Biking can be a healthy choice as long as the surgeon approves. They may have you wait until your abdomen and the surrounding area have healed completely before you can start. With its low impact and light strain on the abdomen, this can be an amazing activity. *If the anus has been removed, the healing time will take longer and you may need to wait longer before biking.
The water is supporting your weight which gives your muscles a nice workout without much risk of injury. This also helps with flexibility. *Look to see if the flange/wafer has a barrier that is waterproof. If not, options like Sure Seal or Brava Strips help "waterproof" your ostomy device. If using Sure Seal, remove it directly after swimming or it can cause irritation. Make sure the water did not damage the flange or create a leakage issue. Bring extra supplies with you for backups. If using a pouch with a filter, use an ostomy filter sticker to cover.
Helps to reduce stress, improve balance, improve breathing, and strengthen muscles. Incision sites and abdominal muscles should be fully healed before attempting (and with any exercise, check with surgeon and medical team that you are ready) since yoga and pilates uses lots of core strength. Make your own pace, don't rush. Many yoga teachers will understand. It is up to you if you want to tell anyone about your ostomy, including the teacher. Many ostomates that exercise wear tight-fitting layers and/or wraps to help keep their bag in place. Also, many skin barriers used on stomas are water-resistant and should stay adhered to your skin during movement and sweating.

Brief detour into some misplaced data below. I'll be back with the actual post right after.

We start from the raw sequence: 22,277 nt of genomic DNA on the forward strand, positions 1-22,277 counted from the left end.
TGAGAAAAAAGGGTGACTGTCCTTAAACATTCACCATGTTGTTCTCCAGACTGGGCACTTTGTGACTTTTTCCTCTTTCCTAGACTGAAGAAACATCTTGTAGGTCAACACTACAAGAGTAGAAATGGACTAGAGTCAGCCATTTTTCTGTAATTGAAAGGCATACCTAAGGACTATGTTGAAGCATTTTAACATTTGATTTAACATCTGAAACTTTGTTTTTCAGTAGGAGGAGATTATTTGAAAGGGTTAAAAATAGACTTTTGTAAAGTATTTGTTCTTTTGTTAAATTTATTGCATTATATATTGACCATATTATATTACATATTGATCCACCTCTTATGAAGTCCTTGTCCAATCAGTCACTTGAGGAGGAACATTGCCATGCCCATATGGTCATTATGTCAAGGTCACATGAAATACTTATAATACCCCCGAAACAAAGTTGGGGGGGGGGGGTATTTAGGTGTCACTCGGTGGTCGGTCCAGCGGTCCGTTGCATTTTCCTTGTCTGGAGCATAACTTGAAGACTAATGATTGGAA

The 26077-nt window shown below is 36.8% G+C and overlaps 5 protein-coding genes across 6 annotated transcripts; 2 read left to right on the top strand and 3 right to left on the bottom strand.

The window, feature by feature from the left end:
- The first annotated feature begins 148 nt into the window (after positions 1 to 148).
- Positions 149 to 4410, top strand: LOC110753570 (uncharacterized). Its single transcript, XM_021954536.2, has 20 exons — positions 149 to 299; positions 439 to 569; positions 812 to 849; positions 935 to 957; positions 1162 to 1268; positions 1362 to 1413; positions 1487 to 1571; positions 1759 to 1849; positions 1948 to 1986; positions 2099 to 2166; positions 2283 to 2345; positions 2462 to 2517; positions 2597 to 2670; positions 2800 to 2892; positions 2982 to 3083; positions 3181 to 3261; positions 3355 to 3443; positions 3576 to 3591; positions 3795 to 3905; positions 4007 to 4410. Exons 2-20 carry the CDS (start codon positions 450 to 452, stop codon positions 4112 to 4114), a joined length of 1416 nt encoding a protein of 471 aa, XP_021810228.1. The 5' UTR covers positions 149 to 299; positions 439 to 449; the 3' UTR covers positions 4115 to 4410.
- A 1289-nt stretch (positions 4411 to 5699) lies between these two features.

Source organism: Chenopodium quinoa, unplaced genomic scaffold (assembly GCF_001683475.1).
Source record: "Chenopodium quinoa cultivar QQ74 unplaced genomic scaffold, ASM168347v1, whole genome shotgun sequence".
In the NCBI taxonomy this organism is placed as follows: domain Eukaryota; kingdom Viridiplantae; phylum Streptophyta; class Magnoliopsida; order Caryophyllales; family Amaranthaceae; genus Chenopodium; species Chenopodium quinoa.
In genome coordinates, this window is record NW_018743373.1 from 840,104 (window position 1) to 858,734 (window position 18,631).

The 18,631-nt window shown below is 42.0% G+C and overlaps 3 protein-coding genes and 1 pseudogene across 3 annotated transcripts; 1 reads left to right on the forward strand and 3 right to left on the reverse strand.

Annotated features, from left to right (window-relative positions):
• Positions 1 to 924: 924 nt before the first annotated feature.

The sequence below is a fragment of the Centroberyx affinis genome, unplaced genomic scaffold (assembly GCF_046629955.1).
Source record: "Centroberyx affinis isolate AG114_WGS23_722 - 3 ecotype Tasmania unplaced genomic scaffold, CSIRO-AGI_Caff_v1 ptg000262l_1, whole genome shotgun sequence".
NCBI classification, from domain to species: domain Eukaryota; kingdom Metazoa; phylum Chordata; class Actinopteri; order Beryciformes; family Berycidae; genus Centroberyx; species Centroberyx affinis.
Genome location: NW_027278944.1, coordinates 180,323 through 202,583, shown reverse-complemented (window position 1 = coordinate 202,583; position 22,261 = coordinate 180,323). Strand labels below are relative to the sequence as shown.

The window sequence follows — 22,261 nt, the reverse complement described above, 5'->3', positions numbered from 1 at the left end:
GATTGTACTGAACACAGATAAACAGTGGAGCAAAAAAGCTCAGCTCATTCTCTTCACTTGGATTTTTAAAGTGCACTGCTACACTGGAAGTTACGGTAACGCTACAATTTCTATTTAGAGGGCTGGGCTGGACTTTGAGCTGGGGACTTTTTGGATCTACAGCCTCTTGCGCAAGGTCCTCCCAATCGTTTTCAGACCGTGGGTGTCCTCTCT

As always, check with the surgeon. Competitive sports can put a strain on your body, so it is important that you are fit and in shape before you take part. Make sure your pouch is empty before starting. Some people also wear close-fitted waistbands or girdles to keep their pouch securely in place. For sports such as football, rugby, wrestling, or kung fu, there are protective stoma guards that can help prevent injury. ALWAYS inspect stoma after participating in heavy activity. If any injuries occur, contact your medical team.